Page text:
The current GH₵15million minimum stated capital for insurance companies will see a ‘significant’ increase before end of December 2018, the National Insurance Commission (NIC) has confirmed.
“There will an announcement this year that will state exactly what the minimum capital is, and give a time for firms to raise the capital,” said Seth Eshun, Head of Supervision at the NIC.
Mr. Eshun made the announcement in an interview during the re-launch and rebranding of UT Life Insurance to miLife Insurance in Accra.
Although the NIC refused to mention exactly how much insurers will be required to raise, it said it is deliberately delaying the decision because it does not want a situation wherein insurers would have to compete with banks for funds to recapitalise.
“One of the reasons why we have delayed is that all these companies need to get money from shareholders and the capital market in order to recapitalise, and the banks are in the same market looking for the same capital.
“The banks are taking a lot of the capital within that space, so if we were also to bring in a capital increase then we would be competing with banks to raise capital. This would make it a lot more difficult for the sector to generate such capital,” he explained.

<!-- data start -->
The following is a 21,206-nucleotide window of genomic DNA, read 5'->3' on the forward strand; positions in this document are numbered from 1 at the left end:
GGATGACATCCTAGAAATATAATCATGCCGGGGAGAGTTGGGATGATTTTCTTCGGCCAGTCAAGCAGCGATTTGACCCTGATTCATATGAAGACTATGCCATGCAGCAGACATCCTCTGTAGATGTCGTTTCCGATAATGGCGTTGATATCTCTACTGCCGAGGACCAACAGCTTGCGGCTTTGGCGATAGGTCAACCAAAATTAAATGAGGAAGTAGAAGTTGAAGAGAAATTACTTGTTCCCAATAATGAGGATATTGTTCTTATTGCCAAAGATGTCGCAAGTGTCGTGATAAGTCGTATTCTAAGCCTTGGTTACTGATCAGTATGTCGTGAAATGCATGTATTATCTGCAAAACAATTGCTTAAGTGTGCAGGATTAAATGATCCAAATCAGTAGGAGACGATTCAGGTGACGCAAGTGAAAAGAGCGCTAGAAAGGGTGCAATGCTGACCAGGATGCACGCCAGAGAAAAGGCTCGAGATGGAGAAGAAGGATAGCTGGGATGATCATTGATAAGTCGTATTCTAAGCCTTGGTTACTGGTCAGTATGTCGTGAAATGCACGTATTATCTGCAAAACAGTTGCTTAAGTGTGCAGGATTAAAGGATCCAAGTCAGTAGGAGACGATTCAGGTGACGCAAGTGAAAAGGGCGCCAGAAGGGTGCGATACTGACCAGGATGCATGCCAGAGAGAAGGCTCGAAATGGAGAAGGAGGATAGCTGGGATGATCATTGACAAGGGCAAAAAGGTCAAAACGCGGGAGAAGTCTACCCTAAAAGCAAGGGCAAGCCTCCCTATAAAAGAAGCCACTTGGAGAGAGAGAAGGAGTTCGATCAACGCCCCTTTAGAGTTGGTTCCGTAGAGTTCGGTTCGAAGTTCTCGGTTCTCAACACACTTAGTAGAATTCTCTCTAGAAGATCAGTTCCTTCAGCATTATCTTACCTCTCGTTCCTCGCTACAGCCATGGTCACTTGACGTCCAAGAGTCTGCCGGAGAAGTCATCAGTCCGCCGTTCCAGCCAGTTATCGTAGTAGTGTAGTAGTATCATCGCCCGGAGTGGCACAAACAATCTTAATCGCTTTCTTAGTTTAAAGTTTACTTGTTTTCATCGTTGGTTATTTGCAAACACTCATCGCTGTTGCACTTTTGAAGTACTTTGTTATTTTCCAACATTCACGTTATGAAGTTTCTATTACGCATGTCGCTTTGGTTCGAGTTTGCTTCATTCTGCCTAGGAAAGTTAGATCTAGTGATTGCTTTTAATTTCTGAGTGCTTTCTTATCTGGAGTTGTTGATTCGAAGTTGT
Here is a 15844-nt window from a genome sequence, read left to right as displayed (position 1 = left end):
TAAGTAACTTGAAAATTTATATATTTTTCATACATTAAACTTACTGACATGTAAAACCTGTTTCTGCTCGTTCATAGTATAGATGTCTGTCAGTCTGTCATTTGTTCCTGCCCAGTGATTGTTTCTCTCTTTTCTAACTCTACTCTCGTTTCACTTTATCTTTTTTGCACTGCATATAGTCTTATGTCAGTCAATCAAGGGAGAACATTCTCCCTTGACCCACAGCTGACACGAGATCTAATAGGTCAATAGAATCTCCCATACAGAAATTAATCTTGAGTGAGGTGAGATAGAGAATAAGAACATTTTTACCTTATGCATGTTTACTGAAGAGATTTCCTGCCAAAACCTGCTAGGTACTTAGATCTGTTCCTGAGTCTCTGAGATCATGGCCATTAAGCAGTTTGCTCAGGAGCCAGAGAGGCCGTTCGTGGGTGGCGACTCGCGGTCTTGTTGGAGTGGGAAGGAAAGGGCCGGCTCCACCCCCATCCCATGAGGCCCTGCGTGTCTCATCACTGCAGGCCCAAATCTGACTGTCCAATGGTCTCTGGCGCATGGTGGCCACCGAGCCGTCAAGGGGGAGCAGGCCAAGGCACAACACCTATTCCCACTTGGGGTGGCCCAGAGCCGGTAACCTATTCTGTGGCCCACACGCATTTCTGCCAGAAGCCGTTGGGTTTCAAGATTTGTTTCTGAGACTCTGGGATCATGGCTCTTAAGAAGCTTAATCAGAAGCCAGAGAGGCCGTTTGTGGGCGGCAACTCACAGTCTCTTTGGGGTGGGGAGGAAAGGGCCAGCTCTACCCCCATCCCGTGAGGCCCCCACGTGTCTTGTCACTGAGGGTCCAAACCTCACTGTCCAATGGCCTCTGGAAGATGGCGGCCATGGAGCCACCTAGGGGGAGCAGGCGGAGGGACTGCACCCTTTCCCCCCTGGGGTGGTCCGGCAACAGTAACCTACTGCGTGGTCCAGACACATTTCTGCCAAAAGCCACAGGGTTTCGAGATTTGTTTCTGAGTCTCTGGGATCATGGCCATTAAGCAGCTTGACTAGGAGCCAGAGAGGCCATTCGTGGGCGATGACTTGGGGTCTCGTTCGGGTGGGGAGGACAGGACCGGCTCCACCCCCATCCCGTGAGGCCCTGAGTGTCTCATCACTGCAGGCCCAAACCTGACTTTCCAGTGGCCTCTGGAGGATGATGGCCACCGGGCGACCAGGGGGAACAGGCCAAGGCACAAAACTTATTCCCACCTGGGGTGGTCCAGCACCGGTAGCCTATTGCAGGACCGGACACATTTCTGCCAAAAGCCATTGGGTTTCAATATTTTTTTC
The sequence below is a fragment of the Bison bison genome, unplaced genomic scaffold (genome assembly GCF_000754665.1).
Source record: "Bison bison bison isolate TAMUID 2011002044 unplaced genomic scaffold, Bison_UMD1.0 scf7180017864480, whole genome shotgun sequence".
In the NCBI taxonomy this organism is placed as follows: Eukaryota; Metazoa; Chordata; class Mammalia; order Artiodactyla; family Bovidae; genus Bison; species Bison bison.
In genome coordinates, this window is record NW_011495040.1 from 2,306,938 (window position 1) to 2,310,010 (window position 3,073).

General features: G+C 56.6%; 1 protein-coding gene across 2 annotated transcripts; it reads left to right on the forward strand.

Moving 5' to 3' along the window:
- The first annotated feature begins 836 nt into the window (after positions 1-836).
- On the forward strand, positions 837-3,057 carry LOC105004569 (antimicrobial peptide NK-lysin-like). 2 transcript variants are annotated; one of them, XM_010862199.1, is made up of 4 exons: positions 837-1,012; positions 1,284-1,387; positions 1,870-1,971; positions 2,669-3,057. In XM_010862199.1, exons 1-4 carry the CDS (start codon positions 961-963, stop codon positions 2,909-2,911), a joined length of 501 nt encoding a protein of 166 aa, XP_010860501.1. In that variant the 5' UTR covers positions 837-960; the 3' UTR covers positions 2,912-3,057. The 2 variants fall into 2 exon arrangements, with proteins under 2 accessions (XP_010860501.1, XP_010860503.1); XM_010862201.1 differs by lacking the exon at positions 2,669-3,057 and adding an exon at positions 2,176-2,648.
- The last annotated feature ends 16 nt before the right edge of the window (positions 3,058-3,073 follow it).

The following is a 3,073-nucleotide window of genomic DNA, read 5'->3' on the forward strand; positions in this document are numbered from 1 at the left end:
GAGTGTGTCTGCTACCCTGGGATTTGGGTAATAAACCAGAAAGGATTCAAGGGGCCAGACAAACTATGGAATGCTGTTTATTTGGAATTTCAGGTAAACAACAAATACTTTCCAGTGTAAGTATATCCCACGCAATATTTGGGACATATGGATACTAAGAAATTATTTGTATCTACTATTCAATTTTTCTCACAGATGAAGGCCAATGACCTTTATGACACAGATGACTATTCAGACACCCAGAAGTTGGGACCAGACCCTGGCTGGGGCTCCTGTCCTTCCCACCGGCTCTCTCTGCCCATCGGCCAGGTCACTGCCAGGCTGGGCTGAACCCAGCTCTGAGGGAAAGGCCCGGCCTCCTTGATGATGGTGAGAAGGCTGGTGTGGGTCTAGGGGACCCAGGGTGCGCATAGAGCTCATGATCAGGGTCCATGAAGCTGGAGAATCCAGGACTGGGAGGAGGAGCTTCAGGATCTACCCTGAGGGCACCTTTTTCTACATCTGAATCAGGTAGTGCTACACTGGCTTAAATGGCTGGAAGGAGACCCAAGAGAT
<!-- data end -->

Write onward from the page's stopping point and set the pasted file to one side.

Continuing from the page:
He added that: “So, we waiting on the banks to finish; and before the end of this year we will come out with what the minimum capital requirement is and give them a few years to recapitalise. This will ensure that the insurance industry and banks are not competing for the same capital.
“Over the past one-year experts have advocated a significant upward review of insurers minimum stated capital, with many blaming the low capital of companies for the low insurance penetration – at about 1.7 percent – as well as local insurers’ inability to underwrite big ticket transactions, especially in the oil and gas industry.”
As of December 2015, the Insurance Act required all insurance companies to have a minimum capital of GH₵15million, but to date, some companies are understood to be still struggling to meet that requirement.
However, following the Bank of Ghana’s decision last year to increase banks’ minimum capital requirement from GH¢120million to GH¢400million – which banks are supposed to meet by December 2018, debates about the NIC also increasing that of insurance companies have become very topical in recent times.
Although yet to be made public, the increase is expected to trigger mergers and acquisitions, or the possible folding-up of many among the 53 life and non-life insurance firms in the country.